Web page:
US denies Obama knew of Merkel spying
October 28, 2013, 2:28 pm TWN
The imbroglio over the tapping of Angela Merkel's phone deepened Sunday, after a US denial that President Barack Obama was personally informed for years of electronic surveillance against the German chancellor.
As a sense of betrayal spread in European capitals about spying activities conducted against world leaders and ordinary citizens, German media reports said tapping of Merkel's phone may have begun as early as 2002.
Bild am Sonntag newspaper quoted US intelligence sources as saying that America's National Security Agency chief General Keith Alexander had briefed Obama on the operation against Merkel in 2010.
"Obama did not halt the operation but rather let it continue," the newspaper quoted a high-ranking NSA official as saying.
News weekly Der Spiegel reported that leaked NSA documents showed Merkel's phone had appeared on a list of spying targets for over a decade, and was still under surveillance weeks before Obama visited Berlin in June.
But NSA spokeswoman Vanee' Vines, in Washington, flatly denied the claims.
Alexander "did not discuss with President Obama in 2010 an alleged foreign intelligence operation involving German Chancellor Merkel, nor has he ever discussed alleged operations involving Chancellor Merkel," Vines said.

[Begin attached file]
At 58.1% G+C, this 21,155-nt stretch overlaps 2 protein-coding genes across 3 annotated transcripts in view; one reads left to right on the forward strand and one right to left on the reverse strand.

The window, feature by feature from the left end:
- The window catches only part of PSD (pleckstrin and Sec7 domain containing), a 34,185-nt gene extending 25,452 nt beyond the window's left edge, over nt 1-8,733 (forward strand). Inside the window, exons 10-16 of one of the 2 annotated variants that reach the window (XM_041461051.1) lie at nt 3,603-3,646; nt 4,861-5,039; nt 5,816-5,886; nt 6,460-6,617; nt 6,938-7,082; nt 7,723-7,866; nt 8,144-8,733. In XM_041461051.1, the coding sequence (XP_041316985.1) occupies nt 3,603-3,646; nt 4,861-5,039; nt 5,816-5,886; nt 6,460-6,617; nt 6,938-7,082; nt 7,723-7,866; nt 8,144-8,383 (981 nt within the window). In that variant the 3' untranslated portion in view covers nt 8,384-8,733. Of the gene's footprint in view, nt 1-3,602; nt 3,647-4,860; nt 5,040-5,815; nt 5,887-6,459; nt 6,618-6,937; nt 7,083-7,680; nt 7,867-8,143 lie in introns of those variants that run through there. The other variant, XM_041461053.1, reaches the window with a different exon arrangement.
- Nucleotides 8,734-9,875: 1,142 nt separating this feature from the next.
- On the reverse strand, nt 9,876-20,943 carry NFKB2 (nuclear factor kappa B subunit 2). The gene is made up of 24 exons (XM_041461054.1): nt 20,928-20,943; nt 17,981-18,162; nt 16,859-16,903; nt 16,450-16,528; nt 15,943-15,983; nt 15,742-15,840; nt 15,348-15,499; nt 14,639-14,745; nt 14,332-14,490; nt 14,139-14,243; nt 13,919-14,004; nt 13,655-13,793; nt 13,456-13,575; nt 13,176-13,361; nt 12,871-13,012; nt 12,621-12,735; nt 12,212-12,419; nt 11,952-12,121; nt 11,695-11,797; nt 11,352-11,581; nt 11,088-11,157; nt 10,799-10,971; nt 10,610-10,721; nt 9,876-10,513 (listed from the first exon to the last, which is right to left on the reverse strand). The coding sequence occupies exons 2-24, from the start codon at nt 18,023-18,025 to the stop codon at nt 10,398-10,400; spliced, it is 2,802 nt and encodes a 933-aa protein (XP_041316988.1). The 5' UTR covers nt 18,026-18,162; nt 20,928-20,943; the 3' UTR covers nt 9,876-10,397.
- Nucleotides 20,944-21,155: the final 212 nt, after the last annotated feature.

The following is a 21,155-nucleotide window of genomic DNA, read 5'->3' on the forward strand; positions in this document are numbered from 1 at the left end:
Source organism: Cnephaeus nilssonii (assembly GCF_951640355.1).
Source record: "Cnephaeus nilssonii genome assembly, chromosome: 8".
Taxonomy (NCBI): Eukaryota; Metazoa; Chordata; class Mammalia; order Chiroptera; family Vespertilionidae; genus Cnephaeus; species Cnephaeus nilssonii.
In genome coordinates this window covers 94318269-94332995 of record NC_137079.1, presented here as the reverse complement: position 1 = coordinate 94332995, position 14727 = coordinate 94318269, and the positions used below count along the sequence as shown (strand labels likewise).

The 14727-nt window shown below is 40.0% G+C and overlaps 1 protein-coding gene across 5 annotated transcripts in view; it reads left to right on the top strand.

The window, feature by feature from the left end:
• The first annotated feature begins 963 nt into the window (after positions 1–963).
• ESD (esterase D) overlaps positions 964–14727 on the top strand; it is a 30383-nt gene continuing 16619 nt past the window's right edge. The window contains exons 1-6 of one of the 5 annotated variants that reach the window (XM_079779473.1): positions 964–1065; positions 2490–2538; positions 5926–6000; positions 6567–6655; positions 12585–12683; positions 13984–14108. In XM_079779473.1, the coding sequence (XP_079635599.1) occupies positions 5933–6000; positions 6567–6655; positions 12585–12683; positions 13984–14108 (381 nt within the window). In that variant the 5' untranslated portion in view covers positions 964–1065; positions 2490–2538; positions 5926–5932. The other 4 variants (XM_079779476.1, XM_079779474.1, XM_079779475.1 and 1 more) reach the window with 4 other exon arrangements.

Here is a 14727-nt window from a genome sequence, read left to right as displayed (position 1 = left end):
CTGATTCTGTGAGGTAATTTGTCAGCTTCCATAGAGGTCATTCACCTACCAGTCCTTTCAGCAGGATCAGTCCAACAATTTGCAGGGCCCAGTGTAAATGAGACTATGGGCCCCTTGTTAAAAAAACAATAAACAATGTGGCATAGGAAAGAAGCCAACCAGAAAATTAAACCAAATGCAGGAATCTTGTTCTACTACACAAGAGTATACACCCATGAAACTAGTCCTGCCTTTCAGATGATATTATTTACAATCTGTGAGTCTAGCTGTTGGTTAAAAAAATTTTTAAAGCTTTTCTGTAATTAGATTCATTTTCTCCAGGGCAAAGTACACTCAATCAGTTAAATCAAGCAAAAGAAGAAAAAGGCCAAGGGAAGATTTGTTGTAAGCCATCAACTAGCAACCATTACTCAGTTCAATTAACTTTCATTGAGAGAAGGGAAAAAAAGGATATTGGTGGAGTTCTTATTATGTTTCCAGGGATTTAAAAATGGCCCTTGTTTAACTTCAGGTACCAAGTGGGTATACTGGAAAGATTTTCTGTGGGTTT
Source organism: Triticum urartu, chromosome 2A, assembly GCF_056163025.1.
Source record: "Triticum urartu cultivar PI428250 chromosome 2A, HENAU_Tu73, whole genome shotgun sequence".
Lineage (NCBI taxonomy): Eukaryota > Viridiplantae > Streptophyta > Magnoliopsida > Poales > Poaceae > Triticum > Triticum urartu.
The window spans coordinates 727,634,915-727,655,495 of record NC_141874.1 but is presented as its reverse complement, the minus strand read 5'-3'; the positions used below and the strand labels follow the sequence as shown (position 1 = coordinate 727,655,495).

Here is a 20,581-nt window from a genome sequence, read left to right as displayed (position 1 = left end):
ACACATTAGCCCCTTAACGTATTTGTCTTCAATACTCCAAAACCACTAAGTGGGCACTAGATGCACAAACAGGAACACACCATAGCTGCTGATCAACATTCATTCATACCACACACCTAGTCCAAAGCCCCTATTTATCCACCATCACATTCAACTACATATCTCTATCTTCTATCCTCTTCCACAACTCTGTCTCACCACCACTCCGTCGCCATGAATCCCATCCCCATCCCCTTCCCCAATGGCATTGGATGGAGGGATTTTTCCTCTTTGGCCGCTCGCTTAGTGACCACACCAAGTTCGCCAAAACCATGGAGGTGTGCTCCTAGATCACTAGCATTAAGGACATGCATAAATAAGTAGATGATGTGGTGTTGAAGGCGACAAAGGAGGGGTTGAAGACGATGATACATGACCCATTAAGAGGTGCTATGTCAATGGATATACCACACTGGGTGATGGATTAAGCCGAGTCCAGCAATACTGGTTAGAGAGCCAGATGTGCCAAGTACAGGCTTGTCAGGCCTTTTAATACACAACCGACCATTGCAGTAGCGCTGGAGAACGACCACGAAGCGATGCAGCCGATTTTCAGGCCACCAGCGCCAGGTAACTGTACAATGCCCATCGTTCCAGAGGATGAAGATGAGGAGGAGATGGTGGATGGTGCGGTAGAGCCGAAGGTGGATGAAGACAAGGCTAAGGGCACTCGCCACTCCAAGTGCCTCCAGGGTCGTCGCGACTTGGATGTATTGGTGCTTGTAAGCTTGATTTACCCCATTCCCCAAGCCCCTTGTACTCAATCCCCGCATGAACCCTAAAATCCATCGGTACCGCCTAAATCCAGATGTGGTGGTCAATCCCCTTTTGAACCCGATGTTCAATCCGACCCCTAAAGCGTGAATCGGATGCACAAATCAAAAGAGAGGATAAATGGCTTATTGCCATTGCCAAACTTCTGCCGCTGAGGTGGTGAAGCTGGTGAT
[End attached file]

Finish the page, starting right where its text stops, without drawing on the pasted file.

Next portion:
"News reports claiming otherwise are not true," she added.
The allegations, derived from documents acquired from US fugitive defense contractor Edward Snowden, have stoked global outrage that American spy agencies were responsible for broad snooping into the communications of several dozen world leaders and likely millions of ordinary people.
A poll for Der Spiegel found that 60 percent of Germans believe the scandal has damaged bilateral ties.
European leaders have since called for a new deal with Washington on intelligence gathering that would maintain an essential alliance while keeping the fight against terrorism on track.
Germany is to send its own spy chiefs to Washington to demand answers.
Swiss President Ueli Maurer warned the revelations risked "undermining confidence between states."
"We don't know if we're only seeing the tip of the iceberg or if other governments are acting in the same ruthless manner," he told the Schweiz am Sonntag weekly.